I hate flopping. I’m onboard with TrueHoop’s quest to Stop The Flop. I’m a “zealot”. Flopping ruins games.
But if I were king of the world, NBA, the TrueHoop network, and the @HoopIdea feed—and why aren’t I?—my benevolent dictatorship would unfold differently than the landscape envisioned by Flop Of The Night. Please don’t misunderstand; I support #StopTheFlop. The amount of attention they’ve raised about flopping is unprecedented. But the wrong solutions won’t bring about the beautiful basketball we want. The conversation has taken a direction that won’t correct flopping, and may make things worse.
Big Time Players Flopping Big Time Plays:
For every flop there’s a flipside
But what about this play?
That is a textbook charge. It’s a great defensive play under the current rules. Manu Ginobili is in front of Carmelo Anthony. Carmelo doesn’t pull up and shoot over him, instead one of the more athletic scorers in the league just jumps into him. What are we losing by disallowing that offensive play?
A charge is almost by definition a flop. Andrew Bynum will never draw a charge from Lou Williams even if he ran into him full speed, because Bynum will barely notice the light bump from someone half his size. Thus many players who are rammed into will wisely fall down or exaggerate contact. Why?
Charging ahead without a clear path
Some have called for the complete removal of the charge rule. But when any contact—even legal contact—even contact with the ball—may well still lead to a foul, and charges aren’t available, who’s going to play fast break defense? “He was rewarded for aggressively drawing contact.” “And he draws the foul by attacking the rim.” “The officials see him forcing the action and are responding.” Just Monday night, “James Harden draws the foul on the backpedalling Bynum.” How is it not a charge when the player was running away backwards?
Defenders have enough trouble getting calls. If they can no longer take charges, their internal “Time To Bail Out Of Here” clock will start a lot closer to zero. Ginobili, in the play above, might have gone up for the contest, risking a three-point play or risking fouling when the shot would have missed. He also might have chose to lower his shoulder and take an ugly hard foul, hoping Carmelo would only make one or even miss both. Or he may have just stayed out of the way and hoped for a miss. If completely uncontested layups and dunks, excite fans, that’s fine. Or if an increase in hard fouls and holds sounds fun, that’s fine. But that’s not what I call beautiful basketball.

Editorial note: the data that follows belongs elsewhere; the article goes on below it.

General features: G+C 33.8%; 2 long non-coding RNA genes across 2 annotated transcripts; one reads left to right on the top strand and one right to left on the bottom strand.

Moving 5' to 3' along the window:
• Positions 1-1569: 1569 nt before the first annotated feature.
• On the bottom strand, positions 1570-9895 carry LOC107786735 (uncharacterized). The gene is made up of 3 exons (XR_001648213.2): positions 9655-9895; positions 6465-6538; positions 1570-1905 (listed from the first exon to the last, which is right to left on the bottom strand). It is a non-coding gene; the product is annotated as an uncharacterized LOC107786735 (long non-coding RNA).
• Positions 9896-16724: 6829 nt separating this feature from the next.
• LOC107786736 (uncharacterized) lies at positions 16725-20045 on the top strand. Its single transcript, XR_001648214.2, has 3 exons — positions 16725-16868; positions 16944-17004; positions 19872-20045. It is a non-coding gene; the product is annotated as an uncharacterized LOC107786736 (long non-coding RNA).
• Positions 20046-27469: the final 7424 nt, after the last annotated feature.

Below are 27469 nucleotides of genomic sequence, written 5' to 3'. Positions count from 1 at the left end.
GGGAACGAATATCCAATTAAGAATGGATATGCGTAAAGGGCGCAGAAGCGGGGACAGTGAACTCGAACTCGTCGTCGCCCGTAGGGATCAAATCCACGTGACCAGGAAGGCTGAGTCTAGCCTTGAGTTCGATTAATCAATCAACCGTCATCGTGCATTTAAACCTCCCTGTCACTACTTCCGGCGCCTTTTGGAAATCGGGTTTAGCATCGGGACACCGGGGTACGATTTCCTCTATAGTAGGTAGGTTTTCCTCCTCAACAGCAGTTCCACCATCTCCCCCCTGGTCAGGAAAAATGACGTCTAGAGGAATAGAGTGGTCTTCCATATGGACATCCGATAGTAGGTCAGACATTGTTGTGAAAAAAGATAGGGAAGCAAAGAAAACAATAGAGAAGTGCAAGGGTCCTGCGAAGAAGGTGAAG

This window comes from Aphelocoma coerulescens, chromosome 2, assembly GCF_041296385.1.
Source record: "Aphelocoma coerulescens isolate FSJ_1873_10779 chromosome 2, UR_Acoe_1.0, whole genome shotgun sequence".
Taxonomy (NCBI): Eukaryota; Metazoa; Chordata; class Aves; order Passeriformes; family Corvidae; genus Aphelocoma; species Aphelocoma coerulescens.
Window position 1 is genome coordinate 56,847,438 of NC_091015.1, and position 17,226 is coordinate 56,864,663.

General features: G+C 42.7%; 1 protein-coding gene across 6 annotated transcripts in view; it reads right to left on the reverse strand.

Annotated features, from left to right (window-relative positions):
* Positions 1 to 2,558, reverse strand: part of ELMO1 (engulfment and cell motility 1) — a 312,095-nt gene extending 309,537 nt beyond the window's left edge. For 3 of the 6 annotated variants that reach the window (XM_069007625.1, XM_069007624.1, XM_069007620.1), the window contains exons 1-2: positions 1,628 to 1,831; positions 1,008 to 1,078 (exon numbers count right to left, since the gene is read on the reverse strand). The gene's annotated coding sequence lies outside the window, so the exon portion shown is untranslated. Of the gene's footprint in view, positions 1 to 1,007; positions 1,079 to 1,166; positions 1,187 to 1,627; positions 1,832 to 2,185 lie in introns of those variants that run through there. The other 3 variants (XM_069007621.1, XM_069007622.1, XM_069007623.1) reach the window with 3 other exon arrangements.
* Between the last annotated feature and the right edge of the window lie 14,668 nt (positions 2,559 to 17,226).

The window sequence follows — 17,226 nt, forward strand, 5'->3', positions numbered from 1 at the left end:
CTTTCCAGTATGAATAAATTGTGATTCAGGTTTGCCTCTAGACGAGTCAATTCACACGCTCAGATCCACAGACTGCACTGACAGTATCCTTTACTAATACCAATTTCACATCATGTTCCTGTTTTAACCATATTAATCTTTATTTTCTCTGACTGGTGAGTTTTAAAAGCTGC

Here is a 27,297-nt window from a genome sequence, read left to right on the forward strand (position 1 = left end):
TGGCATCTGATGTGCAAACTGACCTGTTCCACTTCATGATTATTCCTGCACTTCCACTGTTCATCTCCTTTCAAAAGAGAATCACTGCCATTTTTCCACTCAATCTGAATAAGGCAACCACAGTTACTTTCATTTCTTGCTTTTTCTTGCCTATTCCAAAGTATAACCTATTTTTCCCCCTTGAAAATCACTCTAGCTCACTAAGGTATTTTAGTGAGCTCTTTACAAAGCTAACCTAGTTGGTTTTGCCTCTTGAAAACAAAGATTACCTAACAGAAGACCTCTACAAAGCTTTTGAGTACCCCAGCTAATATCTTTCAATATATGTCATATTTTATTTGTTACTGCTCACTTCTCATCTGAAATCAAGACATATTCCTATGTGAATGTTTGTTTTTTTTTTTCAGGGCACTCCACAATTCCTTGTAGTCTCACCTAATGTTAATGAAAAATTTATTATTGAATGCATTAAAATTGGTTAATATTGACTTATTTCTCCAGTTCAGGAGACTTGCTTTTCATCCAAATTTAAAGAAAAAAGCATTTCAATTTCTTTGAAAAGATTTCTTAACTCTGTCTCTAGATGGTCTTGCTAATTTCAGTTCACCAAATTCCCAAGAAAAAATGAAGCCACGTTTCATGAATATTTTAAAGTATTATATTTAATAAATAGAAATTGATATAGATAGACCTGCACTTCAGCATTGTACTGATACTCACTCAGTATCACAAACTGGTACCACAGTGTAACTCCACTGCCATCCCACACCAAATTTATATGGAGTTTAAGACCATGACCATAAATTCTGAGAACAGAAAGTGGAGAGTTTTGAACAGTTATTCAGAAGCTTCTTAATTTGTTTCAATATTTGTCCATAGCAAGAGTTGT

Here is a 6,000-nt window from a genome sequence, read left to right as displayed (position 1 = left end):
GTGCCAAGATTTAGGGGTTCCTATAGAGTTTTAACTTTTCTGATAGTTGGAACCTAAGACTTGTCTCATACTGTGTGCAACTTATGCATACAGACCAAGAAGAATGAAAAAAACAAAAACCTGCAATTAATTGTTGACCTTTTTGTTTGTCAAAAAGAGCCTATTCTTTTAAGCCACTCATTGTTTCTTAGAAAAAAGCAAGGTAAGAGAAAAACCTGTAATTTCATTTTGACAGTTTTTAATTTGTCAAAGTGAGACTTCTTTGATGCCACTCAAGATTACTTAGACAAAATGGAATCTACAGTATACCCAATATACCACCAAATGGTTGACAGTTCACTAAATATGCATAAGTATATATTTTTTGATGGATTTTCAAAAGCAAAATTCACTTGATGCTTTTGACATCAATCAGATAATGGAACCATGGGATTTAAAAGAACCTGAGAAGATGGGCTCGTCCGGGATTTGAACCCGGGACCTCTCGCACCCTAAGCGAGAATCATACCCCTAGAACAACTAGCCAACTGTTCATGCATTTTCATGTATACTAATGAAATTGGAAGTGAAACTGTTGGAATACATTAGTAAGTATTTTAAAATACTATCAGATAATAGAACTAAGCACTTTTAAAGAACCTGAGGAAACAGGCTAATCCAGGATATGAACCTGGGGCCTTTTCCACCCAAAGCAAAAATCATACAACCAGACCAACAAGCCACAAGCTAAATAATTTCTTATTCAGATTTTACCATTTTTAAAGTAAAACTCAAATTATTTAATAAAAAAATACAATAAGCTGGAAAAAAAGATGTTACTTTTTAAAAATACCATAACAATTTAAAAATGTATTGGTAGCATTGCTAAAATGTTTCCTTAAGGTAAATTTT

Back to the fundamentals
Some writers are less extreme. Instead of banning all charges, they only want to remove charges away from the basket, or away from the play. I agree with the sentiment—who wants to see Derek FIsher rewarded for lining up a player running down the court and causing a collision?
But do we really want big men trailing the play to come into the picture and just (surely by accident) plow over unwitting defenders? They already stroll down the court in front of a pressed point guard, pretending they’re not setting a series 10-foot-long moving screens.
If we have to go in this direction, I would change the rule as follows: It’s not charging if the victim is facing the charger. This removes the incentive to cheaply run in front of someone, and still protects defenders from being bowled over from behind as they’re coming up court. But since I’ve made myself King of the NBA, I’m not making that rule.
The fundamental rule of basketball that players are entitled to their legally established ground should remain unchanged. Screens, post play, and boxing out are built on this foundational rule.
Is it really dumb that Derek Fisher can make that play? Yes! I agree! But doesn’t Taj Gibson have a responsibility to look where he’s going, too? Think of the Clippers running a break. Chris Paul, coming up the right side, tosses a pass short of the rim for Blake Griffin, streaking down the center of the court. Dwight Howard is outside the charge circle and jumps straight up to deflect the lob, but Griffin hasn’t even looked and dangerously collides in mid-air with the Magic superstar. Clearly, this would be a charge. Shouldn’t Howard be protected if he tries to make the same interception at the three point line? Or is he out of luck?
Many have proposed punishing the flopper with a technical foul or ejection. I hope they mean retroactive technicals, because the whole reason flopping gets us mad is that it works! If the officials saw the flop as a flop, I would have to assume they wouldn’t have rewarded them with the call that infuriated us and inspired a movement. If flopping wasn’t rewarded, no one would care about people laying on the floor while play continued 4-on-5, or goofballs launching themselves backwards. So I ask: If the official is unaware who is flopping, how will they call a technical on the Floppers?
So perhaps they mean retroactive technicals. But this is only a small incentive. They are rarely assigned for clear, bright-line rules like elbows to the head. Will David Stern really go back and hand out boatloads of T’s for a judgment rule? The price is also not steep enough. If it’s the playoffs, who cares if about retroactive technical?
Other proposals go farther, and call for suspension and fines for the floppers. Certainly that would have an effect. I can almost support it, until I remember that David Stern’s office would be in charge of this. Everyone complains about Roger Goodell’s power trips and Brendan Shanahan’s inconsistent discipline. I’m imagining inane debates over the length of flopping suspensions. I’m imagining the various NBA conspiracy theories only growing when someday Kobe Bryant gets a $2,000 fine for feigning death and Zaza Pachulia gets 10 games on a play where he got elbowed in the face.
Flop of the Drive
Nearly all of the discussion of flopping has centered on defenders. Finally! Media attention is focused on the half of the game they generally ignore. Unfortunately it’s on a negative aspect of defense.